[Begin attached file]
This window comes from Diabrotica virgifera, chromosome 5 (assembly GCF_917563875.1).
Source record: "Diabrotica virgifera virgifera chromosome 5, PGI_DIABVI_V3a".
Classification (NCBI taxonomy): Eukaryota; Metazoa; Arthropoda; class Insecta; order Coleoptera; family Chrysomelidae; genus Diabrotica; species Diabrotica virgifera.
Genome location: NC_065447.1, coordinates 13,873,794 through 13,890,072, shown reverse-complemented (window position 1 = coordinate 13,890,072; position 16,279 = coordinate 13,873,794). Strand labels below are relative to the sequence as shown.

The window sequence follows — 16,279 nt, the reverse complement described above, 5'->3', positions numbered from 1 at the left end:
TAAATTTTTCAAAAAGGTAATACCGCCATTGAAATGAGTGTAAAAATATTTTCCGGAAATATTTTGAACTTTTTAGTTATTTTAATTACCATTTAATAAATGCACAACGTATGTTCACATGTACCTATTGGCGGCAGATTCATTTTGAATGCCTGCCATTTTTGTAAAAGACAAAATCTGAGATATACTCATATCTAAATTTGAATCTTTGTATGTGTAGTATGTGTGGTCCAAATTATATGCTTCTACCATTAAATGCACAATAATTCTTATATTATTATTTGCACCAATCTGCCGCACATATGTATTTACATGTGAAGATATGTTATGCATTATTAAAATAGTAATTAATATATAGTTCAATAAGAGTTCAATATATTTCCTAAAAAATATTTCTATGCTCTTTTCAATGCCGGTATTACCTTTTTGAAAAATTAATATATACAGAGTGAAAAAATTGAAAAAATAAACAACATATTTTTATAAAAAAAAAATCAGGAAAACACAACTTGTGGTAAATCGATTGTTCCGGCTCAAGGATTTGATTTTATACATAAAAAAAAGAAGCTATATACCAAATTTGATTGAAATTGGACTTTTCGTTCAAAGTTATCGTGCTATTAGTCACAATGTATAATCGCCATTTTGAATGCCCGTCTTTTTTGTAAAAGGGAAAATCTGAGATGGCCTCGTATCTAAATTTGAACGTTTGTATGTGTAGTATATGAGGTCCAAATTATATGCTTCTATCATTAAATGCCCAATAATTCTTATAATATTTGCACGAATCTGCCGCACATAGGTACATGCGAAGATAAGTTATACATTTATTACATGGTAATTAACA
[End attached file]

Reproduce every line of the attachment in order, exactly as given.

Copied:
This window comes from Diabrotica virgifera, chromosome 5 (assembly GCF_917563875.1).
Source record: "Diabrotica virgifera virgifera chromosome 5, PGI_DIABVI_V3a".
Classification (NCBI taxonomy): Eukaryota; Metazoa; Arthropoda; class Insecta; order Coleoptera; family Chrysomelidae; genus Diabrotica; species Diabrotica virgifera.
Genome location: NC_065447.1, coordinates 13,873,794 through 13,890,072, shown reverse-complemented (window position 1 = coordinate 13,890,072; position 16,279 = coordinate 13,873,794). Strand labels below are relative to the sequence as shown.

The window sequence follows — 16,279 nt, the reverse complement described above, 5'->3', positions numbered from 1 at the left end:
TAAATTTTTCAAAAAGGTAATACCGCCATTGAAATGAGTGTAAAAATATTTTCCGGAAATATTTTGAACTTTTTAGTTATTTTAATTACCATTTAATAAATGCACAACGTATGTTCACATGTACCTATTGGCGGCAGATTCATTTTGAATGCCTGCCATTTTTGTAAAAGACAAAATCTGAGATATACTCATATCTAAATTTGAATCTTTGTATGTGTAGTATGTGTGGTCCAAATTATATGCTTCTACCATTAAATGCACAATAATTCTTATATTATTATTTGCACCAATCTGCCGCACATATGTATTTACATGTGAAGATATGTTATGCATTATTAAAATAGTAATTAATATATAGTTCAATAAGAGTTCAATATATTTCCTAAAAAATATTTCTATGCTCTTTTCAATGCCGGTATTACCTTTTTGAAAAATTAATATATACAGAGTGAAAAAATTGAAAAAATAAACAACATATTTTTATAAAAAAAAAATCAGGAAAACACAACTTGTGGTAAATCGATTGTTCCGGCTCAAGGATTTGATTTTATACATAAAAAAAAGAAGCTATATACCAAATTTGATTGAAATTGGACTTTTCGTTCAAAGTTATCGTGCTATTAGTCACAATGTATAATCGCCATTTTGAATGCCCGTCTTTTTTGTAAAAGGGAAAATCTGAGATGGCCTCGTATCTAAATTTGAACGTTTGTATGTGTAGTATATGAGGTCCAAATTATATGCTTCTATCATTAAATGCCCAATAATTCTTATAATATTTGCACGAATCTGCCGCACATAGGTACATGCGAAGATAAGTTATACATTTATTACATGGTAATTAACA